High-performing and competitively priced telephoto zoom
* 3x zoom range
* Optical Image Stabilisation
* Silent internal focussing
* Total absence of colour fringes
Panasonic’s G-series 45-150mm lens sits alongside two
alternatives; one covers 45-175mm (with a power zoom) and the other covers
45-200mm. The 45-175mm PZ is significantly more expensive but superficially there
is little to choose between the other two: even their full apertures vary to
the same extent, from f/4 at 45mm to f/5.6 at their respective maximum focal
Clearly the 45-200mm lens is more attractive by virtue of
having a wider zoom range but the 45-150mm lens is not only around £50 cheaper
but also smaller and lighter. In addition, it has been designed for both
still-picture and video photography, which means it is effectively silent in
use. In short, what it lacks in zoom range it makes up for elsewhere.
Externally this is a very traditional lens, without the
rocker switches that adorn Panasonic’s power-driven zooms. A broad zoom ring
fills the centre third of the barrel with a smaller focussing ring in front:
there is nothing to the rear as mode changes for focussing and image
stabilisation are carried out on the camera body.
Both rings sit readily within reach and have a smooth feel
with just the right amount of resistance. The zoom ring rotates through very
nearly ninety degrees and extends by about 50%: there is no lock to secure the
lens at its most compact size for storage but there is no great need for this
given the zoom’s modest mass.
The focussing ring is effective only in MF mode, which is
selected on the camera body (via a very fiddly switch on the G2 body used for
this review). Once activated, turning the focussing ring causes a magnified
central area of the scene to be displayed in the viewfinder: there is no
electronic assistance to indicate when accurate focussing has been achieved.
It is worth noting that the lens has to be refocused after
zooming and the minimum object distance (closest focussing distance) increases
with longer focal lengths. Also, the lens is less likely to focus automatically
in dimly-lit environments when a longer focal-length setting is used.
Despite its highly unassuming nature this proved to be a
very enjoyable lens to use. It feels well matched on a Micro-Four-Thirds body,
without the excess mass and bulk that some telephoto lenses bring to
small-format cameras. Focussing was indeed virtually silent and also refreshingly
quick. Despite some technical reservations (see below) image quality was subjectively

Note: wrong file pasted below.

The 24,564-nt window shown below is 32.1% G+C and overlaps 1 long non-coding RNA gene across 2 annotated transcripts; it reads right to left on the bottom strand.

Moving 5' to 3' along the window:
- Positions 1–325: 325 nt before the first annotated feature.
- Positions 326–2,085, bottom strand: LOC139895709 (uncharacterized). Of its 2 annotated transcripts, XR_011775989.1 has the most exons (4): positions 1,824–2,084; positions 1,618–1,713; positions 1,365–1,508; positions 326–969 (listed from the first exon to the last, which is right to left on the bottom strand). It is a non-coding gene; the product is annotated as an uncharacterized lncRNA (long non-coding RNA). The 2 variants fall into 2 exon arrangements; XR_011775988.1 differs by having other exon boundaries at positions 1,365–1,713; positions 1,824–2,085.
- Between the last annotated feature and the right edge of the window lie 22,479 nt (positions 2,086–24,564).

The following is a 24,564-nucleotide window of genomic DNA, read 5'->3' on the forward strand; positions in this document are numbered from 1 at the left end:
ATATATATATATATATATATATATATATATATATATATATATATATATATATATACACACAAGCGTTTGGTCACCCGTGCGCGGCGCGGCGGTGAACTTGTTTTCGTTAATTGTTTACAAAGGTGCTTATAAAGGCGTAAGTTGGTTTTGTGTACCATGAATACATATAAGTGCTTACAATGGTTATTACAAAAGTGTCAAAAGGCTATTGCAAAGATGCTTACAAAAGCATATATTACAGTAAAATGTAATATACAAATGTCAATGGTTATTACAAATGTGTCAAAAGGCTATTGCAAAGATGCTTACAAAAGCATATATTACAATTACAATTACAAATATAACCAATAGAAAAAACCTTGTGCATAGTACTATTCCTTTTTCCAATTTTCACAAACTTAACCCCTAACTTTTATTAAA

very pleasing. The zoom’s large-scale use of plastics to keep the weight down
might be a cause for concern but the lens mount itself is made of metal and is
securely seated into the barrel.
Technical testing produced an acceptable but uninspiring set
of MTF curves. Along the way, however, it also revealed a near-total absence of
chromatic aberration. Encouraging though any freedom from colour fringing must
be, there was something a little odd about the tonal curves across
high-contrast boundaries that may have been due to the application of an image
correction technique to remove colour fringes rather than a genuine freedom
from them. Although that explanation is pure conjecture it is true to say that
in real-world images there were signs of a lack of tonal smoothness, so perhaps
there is a tonality issue after all – but if so then that is a camera quirk,
not a lens characteristic.
At under £300 this lens is something of a bargain. It is the
most modestly specified but also the cheapest of three Lumix zooms that offer similar
focal-length ranges. It has a virtually silent AF system and is both lightweight
and compact. Yes, it has a rather restricted maximum aperture at its maximum
focal-length but that is no different from any of its peers. Similarly, all
three lenses have optical image stabilisation that partly addresses their
aperture limitations though this does nothing to compensate for the lack of
Panasonic’s 45-150mm zoom exhibits good sharpness at wider
apertures but its MTF figures drop fairly quickly to the extent that pictures
taken at f/22 are likely to be visibly softer than those taken at around f/8,
where the lens exhibits peak sharpness.